This, “7 Days in Entebbe,” “Hostiles,” “A United Kingdom…” I can’t remember the last time Rosamund Pike starred in a film set in the 21st century…
Set in 1982 during the Lebanese Civil War, “Beirut” stars Jon Hamm as a former U.S. diplomat turned union negotiator who gets thrown back into the political ring when a former colleague is taken hostage by terrorists. Rosamund Pike, Dean Norris, Shea Whigham, Larry Pine and Mark Pellegrino also star as Brad Anderson directs.
This film reminds me a lot of the 2016 Bryan Cranston vehicle “The Infiltrator.” Both are films that star a former AMC TV series leading man, are made by small studios and are about political conflicts in the 1980s that the CIA must try to fix. They have similar feels, too; that stock “thriller of the week” type look and tone. That film was just OK, with the central performance being solid but the overall product being a bit dry and by-the-numbers and it’s a lot of the same here, too.
I like Jon Hamm and think he is great in supporting roles like “The Town” but have always felt his true calling may be comedy (his roles in “Bridesmaids” and “Unbreakable Kimmy Schmidt” are great and he shows comedic timing in his H&R Block ads). Here he is doing dramatic work, playing a man who has lost his wife and ten years later is coping with the inevitable baggy eyes and alcoholism. That being said, despite waking up and putting whiskey in his coffee and bosses saying his drinking could be a problem, he never actually appears to be drunk in a scene. He has some good delivery and yelling moments but the role itself just is pretty bland and doesn’t give him much room to work.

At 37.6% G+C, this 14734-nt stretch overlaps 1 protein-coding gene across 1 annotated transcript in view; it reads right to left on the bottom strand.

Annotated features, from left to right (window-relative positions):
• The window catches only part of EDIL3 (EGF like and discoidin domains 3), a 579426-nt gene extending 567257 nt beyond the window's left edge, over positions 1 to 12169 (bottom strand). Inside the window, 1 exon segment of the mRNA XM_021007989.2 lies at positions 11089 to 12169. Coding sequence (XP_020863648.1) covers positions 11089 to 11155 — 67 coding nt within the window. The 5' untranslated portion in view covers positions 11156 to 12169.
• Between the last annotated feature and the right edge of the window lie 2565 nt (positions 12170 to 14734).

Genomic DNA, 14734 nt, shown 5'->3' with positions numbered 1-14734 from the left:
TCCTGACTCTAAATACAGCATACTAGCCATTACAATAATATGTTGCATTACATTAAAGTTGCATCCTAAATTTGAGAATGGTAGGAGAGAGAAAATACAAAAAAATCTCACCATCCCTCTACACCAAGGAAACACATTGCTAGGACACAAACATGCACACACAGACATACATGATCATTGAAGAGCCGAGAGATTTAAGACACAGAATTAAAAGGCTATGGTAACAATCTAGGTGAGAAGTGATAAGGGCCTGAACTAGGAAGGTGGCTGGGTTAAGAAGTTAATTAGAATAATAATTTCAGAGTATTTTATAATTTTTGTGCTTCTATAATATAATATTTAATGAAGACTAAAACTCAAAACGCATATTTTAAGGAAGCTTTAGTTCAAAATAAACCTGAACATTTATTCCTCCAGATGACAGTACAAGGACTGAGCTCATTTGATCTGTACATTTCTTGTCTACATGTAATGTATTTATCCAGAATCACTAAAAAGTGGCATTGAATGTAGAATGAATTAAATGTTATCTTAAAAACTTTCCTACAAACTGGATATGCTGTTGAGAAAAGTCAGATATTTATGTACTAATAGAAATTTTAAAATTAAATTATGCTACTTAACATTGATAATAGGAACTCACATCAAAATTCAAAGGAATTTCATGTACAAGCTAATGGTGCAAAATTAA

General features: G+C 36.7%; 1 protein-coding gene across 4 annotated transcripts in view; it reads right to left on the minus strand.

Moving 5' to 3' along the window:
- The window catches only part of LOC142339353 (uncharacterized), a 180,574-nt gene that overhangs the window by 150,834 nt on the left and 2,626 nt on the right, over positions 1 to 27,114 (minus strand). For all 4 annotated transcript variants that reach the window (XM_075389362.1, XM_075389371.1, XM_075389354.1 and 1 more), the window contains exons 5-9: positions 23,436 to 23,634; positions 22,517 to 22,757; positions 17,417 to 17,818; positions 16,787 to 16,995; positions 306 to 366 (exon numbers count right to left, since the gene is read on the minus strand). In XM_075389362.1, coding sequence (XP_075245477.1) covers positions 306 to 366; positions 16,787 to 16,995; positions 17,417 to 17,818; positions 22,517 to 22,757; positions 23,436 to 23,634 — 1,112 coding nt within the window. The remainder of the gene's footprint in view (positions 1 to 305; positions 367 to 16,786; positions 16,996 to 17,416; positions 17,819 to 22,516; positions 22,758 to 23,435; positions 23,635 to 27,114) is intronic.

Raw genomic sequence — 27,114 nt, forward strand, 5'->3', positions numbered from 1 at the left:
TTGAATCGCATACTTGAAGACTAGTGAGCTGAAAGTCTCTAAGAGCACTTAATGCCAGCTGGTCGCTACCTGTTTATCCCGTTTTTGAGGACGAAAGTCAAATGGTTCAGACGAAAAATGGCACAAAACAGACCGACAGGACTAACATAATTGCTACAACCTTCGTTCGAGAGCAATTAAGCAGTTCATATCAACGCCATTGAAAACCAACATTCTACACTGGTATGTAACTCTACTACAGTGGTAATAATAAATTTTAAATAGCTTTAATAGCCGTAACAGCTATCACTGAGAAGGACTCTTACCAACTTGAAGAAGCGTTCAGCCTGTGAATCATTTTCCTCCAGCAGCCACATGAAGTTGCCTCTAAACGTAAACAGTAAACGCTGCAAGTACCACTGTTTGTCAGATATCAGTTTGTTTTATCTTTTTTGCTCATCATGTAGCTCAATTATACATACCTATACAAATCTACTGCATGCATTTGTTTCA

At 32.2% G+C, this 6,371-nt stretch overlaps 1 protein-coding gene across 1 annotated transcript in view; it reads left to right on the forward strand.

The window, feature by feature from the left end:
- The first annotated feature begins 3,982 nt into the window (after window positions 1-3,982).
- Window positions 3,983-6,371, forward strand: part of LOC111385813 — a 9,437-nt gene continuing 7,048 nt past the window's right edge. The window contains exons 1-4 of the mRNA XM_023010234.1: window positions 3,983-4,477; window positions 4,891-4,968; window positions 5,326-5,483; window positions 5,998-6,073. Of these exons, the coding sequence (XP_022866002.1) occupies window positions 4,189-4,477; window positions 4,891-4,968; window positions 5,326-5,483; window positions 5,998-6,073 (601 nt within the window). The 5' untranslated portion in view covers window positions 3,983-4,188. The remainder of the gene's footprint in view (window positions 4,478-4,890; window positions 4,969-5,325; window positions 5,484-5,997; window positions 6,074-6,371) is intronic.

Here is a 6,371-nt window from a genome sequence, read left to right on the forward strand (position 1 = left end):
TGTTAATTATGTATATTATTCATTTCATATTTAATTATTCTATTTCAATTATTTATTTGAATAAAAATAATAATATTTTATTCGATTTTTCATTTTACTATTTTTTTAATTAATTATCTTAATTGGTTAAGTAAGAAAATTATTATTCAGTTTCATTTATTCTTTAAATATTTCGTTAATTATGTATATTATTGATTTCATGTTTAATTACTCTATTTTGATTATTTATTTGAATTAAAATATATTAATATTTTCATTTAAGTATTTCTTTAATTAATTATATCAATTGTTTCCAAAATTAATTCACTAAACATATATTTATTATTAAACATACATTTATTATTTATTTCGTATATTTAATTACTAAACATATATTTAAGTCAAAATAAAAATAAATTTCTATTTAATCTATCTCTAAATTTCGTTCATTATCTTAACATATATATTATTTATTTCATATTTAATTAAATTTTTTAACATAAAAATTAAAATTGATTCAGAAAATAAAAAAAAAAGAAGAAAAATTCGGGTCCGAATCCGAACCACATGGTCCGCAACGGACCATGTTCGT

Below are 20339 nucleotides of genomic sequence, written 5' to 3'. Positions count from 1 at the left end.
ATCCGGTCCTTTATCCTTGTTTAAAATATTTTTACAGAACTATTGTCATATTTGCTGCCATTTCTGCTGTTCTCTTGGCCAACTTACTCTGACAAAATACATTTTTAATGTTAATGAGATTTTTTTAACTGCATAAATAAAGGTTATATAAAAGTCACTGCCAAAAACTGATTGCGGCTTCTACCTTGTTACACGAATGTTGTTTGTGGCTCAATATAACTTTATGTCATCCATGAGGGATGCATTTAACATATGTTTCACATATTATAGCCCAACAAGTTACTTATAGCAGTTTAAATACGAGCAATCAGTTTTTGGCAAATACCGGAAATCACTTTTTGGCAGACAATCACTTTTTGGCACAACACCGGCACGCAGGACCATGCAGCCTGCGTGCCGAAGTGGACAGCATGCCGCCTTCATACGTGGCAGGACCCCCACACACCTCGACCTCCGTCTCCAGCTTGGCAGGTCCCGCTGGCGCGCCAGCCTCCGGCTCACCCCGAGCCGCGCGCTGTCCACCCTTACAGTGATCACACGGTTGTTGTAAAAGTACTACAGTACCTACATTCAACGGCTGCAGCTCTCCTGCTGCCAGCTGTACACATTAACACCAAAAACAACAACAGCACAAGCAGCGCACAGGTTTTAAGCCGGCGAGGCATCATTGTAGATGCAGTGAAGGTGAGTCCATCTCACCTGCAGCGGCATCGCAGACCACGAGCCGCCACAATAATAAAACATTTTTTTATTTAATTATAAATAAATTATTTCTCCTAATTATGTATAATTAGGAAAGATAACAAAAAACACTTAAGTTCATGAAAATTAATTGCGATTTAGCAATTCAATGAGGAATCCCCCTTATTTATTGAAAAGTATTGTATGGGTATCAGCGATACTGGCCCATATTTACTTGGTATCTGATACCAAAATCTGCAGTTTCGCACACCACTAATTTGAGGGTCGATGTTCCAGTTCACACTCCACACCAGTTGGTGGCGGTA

All the supporting cast are doing their typical shtick, with Rosamund Pike playing the well-meaning operative, Dean Norris acting as the growling leader and Shea Whigham being the shady, shifty agent. No one stands out or is memorable, but at the same time no one is awful or chews any scenery.
The film premiered at Sundance in January so that implies the production budget of the project was relatively low, so for that it is to be commended. Shot in Morocco in 2016, the film does feel like it is set in the 1980s as opposed to simply being a modern film with the word “1982” slapped on the screen. Characters smokes cigarettes, bomb-shelled buildings lie on every street corner like it’s no big deal and a countries biggest concern is getting aerial shots of enemy camps (because satellites and undercover jets weren’t really in the mainstream yet).
The best parts are when Hamm is attempting to negotiate, and to see the back-and-forth and wait-and-see that goes into diplomatic trades, even when human lives are at stake.
The film’s problem is that it just isn’t very interesting through a large chunk of the runtime. We get introduced to the players and are just expected to remember their names, and there are never any real stakes. For a film that sets itself up as “Jews vs Muslims vs Christians vs the government vs the Americans” there is hardly any “who can we really trust?” moments and it never lives up the bar set by the films it is clearly trying to imitate.
“Beirut” is a pretty bland film set in a far-from-bland region in a pretty chaotic period in history. Fans of the subject or Hamm may get more out of it than the typical moviegoer but I felt the urge to check my watch or fight back a yawn on a few occasions and that’s a shame.
Critic’s Grade: C